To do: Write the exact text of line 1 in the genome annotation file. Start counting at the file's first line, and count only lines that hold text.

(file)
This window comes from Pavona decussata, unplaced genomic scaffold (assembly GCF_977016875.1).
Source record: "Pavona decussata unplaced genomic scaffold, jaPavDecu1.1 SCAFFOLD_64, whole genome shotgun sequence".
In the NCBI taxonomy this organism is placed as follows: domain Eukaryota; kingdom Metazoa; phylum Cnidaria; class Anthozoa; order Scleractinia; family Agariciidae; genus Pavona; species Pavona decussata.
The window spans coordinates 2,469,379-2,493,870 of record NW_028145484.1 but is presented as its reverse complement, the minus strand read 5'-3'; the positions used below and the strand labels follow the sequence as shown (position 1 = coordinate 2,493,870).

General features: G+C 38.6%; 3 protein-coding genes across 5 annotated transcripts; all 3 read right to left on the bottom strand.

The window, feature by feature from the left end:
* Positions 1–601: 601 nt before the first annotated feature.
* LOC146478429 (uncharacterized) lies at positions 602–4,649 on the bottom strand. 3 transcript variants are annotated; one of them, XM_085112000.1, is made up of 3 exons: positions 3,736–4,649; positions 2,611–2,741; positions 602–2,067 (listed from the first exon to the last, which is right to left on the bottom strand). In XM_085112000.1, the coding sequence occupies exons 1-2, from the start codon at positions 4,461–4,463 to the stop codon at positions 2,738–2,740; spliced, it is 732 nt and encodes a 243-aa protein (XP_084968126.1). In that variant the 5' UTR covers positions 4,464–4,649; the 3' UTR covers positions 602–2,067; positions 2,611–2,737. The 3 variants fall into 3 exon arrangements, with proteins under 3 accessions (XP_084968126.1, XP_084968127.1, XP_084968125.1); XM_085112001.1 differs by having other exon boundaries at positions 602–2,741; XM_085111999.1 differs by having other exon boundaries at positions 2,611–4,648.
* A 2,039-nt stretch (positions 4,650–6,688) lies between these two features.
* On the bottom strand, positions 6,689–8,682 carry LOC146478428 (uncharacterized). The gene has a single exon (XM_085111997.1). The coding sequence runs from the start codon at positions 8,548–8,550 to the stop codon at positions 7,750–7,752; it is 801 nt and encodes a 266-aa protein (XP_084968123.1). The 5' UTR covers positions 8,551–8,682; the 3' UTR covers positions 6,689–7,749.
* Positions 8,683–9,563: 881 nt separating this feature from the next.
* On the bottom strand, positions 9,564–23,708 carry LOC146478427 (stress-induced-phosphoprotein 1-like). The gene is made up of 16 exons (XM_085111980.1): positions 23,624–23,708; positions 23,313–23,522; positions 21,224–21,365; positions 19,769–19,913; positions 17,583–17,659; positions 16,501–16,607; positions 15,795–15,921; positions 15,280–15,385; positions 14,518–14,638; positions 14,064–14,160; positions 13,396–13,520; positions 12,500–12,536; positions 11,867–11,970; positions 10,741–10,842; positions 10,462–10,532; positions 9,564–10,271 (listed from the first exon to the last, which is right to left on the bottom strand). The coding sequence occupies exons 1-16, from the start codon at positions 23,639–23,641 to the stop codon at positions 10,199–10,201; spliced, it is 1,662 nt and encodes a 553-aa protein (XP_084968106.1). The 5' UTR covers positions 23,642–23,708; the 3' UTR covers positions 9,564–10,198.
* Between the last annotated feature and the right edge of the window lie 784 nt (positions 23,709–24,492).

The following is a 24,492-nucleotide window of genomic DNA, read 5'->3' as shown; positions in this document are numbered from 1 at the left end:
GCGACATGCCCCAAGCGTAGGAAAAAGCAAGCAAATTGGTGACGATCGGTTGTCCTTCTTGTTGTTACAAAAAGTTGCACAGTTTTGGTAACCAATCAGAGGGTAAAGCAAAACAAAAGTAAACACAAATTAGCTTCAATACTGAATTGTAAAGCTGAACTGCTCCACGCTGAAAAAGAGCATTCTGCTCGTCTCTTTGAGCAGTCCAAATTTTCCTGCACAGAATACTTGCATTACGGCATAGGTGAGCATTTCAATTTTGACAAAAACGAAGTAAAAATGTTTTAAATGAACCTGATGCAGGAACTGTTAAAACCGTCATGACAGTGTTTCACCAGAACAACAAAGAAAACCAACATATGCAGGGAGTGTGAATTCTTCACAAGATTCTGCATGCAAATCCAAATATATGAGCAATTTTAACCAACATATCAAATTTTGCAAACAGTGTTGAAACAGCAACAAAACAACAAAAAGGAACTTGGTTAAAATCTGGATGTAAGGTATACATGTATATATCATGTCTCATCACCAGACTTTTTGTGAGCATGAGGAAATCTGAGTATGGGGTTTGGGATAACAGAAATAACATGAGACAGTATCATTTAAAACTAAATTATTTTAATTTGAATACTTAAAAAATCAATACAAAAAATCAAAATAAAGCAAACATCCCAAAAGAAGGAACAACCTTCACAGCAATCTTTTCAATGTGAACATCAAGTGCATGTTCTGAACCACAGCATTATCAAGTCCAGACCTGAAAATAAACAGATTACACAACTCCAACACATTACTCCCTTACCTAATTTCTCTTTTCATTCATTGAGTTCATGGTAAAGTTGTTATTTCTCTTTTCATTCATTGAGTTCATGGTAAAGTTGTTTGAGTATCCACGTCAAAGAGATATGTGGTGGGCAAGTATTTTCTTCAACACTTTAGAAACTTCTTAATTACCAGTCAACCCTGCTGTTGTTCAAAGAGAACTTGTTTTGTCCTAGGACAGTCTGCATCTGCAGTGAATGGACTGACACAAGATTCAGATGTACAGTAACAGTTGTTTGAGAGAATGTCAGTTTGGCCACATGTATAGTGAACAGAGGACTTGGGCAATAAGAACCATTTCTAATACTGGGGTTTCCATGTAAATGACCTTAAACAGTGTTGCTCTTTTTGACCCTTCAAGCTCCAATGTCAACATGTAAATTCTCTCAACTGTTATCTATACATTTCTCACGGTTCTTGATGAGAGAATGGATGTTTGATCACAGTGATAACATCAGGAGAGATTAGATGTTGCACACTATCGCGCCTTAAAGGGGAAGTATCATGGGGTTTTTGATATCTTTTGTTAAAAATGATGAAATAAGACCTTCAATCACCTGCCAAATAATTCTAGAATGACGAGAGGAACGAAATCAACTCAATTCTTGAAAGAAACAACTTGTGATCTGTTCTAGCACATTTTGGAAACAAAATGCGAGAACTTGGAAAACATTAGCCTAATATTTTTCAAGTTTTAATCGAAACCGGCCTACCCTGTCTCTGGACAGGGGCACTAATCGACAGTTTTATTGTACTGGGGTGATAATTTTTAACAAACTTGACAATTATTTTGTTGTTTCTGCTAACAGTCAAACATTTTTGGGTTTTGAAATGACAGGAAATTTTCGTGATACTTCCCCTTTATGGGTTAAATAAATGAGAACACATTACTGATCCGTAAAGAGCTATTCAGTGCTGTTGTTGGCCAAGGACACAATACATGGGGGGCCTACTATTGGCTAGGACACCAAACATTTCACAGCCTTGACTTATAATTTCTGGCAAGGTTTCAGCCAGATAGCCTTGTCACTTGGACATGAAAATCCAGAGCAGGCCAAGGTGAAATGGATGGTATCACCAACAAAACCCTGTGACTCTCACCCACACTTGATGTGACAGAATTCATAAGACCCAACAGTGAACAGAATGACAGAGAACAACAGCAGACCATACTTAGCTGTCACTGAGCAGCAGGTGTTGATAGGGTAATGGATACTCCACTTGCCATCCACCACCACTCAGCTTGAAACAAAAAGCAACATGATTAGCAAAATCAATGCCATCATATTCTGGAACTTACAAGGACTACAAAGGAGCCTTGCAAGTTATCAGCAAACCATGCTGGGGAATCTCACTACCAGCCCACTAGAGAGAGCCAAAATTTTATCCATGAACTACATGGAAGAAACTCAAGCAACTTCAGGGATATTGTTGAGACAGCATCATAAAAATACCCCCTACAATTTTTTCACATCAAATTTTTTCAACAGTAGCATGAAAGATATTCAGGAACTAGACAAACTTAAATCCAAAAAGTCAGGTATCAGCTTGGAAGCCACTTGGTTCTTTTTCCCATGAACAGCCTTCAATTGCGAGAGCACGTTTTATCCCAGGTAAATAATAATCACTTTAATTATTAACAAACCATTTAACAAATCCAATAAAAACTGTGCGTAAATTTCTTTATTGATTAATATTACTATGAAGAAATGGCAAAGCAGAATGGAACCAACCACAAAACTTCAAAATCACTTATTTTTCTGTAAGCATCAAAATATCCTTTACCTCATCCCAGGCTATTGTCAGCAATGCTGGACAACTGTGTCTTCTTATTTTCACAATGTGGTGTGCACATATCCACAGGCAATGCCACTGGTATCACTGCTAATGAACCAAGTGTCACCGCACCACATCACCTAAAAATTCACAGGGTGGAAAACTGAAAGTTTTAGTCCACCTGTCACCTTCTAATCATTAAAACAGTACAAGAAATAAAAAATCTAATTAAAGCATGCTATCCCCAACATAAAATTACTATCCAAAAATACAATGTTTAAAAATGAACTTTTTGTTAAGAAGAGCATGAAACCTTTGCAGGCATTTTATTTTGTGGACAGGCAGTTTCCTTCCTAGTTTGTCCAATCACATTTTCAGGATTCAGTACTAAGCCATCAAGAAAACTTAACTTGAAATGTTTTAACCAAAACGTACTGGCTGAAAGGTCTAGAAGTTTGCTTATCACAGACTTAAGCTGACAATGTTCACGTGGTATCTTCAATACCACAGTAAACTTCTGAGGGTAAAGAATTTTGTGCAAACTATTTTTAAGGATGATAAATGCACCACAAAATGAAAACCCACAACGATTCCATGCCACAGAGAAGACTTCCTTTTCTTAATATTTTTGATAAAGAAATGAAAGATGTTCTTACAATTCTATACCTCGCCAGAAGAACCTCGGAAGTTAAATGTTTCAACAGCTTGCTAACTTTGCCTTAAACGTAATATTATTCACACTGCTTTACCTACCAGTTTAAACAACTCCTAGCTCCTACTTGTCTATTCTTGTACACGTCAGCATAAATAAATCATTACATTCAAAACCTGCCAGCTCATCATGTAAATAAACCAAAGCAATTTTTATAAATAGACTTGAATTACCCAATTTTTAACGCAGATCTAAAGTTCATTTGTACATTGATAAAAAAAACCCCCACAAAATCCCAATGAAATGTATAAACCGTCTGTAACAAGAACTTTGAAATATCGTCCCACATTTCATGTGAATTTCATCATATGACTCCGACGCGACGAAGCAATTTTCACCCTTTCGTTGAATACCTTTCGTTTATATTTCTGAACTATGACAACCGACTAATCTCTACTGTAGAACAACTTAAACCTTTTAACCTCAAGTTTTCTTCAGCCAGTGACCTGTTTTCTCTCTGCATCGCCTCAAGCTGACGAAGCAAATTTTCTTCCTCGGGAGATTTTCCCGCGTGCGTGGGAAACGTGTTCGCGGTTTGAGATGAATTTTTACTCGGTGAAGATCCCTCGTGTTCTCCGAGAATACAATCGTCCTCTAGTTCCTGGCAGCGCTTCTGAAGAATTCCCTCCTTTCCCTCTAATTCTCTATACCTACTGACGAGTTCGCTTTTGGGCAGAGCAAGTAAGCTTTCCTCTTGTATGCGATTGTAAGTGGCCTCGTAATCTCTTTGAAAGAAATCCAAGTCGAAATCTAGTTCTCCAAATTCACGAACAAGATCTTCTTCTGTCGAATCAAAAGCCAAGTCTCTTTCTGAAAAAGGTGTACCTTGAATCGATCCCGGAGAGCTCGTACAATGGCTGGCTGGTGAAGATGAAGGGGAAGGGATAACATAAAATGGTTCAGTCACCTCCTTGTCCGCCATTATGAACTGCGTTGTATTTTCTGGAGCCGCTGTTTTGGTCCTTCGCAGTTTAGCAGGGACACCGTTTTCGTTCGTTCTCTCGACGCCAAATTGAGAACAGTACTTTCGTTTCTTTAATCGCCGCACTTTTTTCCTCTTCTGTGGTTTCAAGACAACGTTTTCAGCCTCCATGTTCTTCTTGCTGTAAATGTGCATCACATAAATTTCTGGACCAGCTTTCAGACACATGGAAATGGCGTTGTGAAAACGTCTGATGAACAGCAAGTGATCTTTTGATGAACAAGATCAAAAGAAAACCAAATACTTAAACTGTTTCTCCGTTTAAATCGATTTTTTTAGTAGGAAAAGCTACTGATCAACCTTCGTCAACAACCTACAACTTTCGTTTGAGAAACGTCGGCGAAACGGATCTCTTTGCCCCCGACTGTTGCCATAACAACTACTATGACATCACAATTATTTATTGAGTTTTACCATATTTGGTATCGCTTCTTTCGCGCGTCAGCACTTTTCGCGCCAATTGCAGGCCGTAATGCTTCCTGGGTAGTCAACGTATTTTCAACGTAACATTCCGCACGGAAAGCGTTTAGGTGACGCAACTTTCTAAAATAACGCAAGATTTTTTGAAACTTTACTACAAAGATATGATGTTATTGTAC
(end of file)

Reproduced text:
This window comes from Pavona decussata, unplaced genomic scaffold (assembly GCF_977016875.1).